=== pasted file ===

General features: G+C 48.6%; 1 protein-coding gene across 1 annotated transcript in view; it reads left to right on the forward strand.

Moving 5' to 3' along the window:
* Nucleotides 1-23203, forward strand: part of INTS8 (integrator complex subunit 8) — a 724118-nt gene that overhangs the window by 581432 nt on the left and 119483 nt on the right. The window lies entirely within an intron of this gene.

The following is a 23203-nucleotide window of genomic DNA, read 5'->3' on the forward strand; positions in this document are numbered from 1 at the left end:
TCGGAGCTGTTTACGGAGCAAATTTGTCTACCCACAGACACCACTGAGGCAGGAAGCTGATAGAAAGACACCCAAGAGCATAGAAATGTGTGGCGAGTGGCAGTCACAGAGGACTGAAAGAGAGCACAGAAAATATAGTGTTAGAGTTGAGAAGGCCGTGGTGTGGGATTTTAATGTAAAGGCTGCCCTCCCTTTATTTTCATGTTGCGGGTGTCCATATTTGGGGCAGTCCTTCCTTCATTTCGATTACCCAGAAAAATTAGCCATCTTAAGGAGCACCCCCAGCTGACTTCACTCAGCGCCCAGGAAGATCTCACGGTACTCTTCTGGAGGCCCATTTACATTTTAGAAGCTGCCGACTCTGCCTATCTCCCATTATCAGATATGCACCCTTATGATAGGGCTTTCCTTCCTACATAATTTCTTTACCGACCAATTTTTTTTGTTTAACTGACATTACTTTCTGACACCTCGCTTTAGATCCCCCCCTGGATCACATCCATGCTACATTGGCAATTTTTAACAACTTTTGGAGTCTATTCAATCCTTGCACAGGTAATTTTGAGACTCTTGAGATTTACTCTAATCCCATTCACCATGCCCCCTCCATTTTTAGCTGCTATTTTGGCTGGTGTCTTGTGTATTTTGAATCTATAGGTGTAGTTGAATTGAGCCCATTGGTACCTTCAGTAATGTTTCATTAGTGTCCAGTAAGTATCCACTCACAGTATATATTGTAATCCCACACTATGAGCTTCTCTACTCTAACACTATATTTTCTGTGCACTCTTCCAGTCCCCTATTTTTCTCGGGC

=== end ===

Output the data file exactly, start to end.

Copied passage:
General features: G+C 48.6%; 1 protein-coding gene across 1 annotated transcript in view; it reads left to right on the forward strand.

Moving 5' to 3' along the window:
* Nucleotides 1-23203, forward strand: part of INTS8 (integrator complex subunit 8) — a 724118-nt gene that overhangs the window by 581432 nt on the left and 119483 nt on the right. The window lies entirely within an intron of this gene.

The following is a 23203-nucleotide window of genomic DNA, read 5'->3' on the forward strand; positions in this document are numbered from 1 at the left end:
TCGGAGCTGTTTACGGAGCAAATTTGTCTACCCACAGACACCACTGAGGCAGGAAGCTGATAGAAAGACACCCAAGAGCATAGAAATGTGTGGCGAGTGGCAGTCACAGAGGACTGAAAGAGAGCACAGAAAATATAGTGTTAGAGTTGAGAAGGCCGTGGTGTGGGATTTTAATGTAAAGGCTGCCCTCCCTTTATTTTCATGTTGCGGGTGTCCATATTTGGGGCAGTCCTTCCTTCATTTCGATTACCCAGAAAAATTAGCCATCTTAAGGAGCACCCCCAGCTGACTTCACTCAGCGCCCAGGAAGATCTCACGGTACTCTTCTGGAGGCCCATTTACATTTTAGAAGCTGCCGACTCTGCCTATCTCCCATTATCAGATATGCACCCTTATGATAGGGCTTTCCTTCCTACATAATTTCTTTACCGACCAATTTTTTTTGTTTAACTGACATTACTTTCTGACACCTCGCTTTAGATCCCCCCCTGGATCACATCCATGCTACATTGGCAATTTTTAACAACTTTTGGAGTCTATTCAATCCTTGCACAGGTAATTTTGAGACTCTTGAGATTTACTCTAATCCCATTCACCATGCCCCCTCCATTTTTAGCTGCTATTTTGGCTGGTGTCTTGTGTATTTTGAATCTATAGGTGTAGTTGAATTGAGCCCATTGGTACCTTCAGTAATGTTTCATTAGTGTCCAGTAAGTATCCACTCACAGTATATATTGTAATCCCACACTATGAGCTTCTCTACTCTAACACTATATTTTCTGTGCACTCTTCCAGTCCCCTATTTTTCTCGGGC